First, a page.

“The Vanishing (Spoorloos)” is a 1988 psychological thriller film that depicts a missing person case of a woman from two viewpoints: the lover of the woman and a man who kidnaped her. A French-Dutch co-production. Directed by George Sluizer. The script is an adaptation of the novella “The Golden Egg” (1984) by Tim Krabbé. 107 minutes.
The first part of the film follows a young Dutch couple, Rex Hofman (Gene Bervoets) and Saskia Wagter (Johanna ter Steege). In July, they make a trip to France by car to spend the vacation in a cottage area.
They stop the car at a rest area. When Saskia goes get some drinks, she suddenly disappears. Rex frantically searches for her.
After that, the viewpoint of the film switches to the kidnapper. A French chemistry professor, Raymond Lemorne (Bernard-Pierre Donnadieu) lives with his wife and two daughters in Nîmes, Southern France. He plans to kidnap and murder a young woman. For him, it is an experiment to do “the ultimate evil” as a perfect crime.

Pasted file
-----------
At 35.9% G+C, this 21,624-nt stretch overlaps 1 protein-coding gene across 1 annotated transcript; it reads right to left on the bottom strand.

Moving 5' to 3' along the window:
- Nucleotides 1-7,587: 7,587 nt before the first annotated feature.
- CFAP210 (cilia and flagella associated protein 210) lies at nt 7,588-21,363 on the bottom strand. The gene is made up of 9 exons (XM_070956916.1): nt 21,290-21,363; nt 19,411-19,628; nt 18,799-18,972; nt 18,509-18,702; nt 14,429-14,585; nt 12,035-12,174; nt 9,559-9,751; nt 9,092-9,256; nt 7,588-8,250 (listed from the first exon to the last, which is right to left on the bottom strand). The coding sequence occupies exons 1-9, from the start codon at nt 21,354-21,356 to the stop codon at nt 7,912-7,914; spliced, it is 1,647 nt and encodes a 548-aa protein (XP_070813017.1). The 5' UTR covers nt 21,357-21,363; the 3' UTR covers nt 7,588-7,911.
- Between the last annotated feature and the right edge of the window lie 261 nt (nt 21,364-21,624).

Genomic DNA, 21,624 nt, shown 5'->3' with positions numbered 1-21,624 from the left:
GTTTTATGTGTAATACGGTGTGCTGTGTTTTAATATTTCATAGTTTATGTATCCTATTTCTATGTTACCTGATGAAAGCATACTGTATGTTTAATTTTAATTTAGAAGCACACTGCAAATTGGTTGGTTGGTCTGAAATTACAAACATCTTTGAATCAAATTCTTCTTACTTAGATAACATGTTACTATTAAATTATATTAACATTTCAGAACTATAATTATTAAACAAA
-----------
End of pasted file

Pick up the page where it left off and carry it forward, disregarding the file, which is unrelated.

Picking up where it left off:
Raymond makes a careful plan. He buys a mountain lodge for the plan. He repeats a simulation over and over, in which he puts a plaster on his arm, asks for help from a woman, pretending to be an injured person, stuns her by use of chloroform, and takes her away by car.
Raymond has many failures in kidnapping, but he successfully kidnaps Saskia by chance.
Three years after Saskia’s disappearance, Rex is still searching for her obsessively. He receives several postcards from the kidnapper. He tries to contact the kidnapper to find out what happened to Saskia.
The terrifying thing about this film is that the kidnapper is depicted as a very ordinary person who happened to have a sociopathic personality. Halfway through the film, the audience find themselves empathizing with not only Rex but also Raymond. It makes us think about the fine line between normality or abnormality, or “the banality of evil” (Hannah Arendt).
Stanley Kubrick described this film as the most terrifying film he’d ever seen.
The 1993 American film “The Vanishing” directed by George Sluizer is a remake of this film.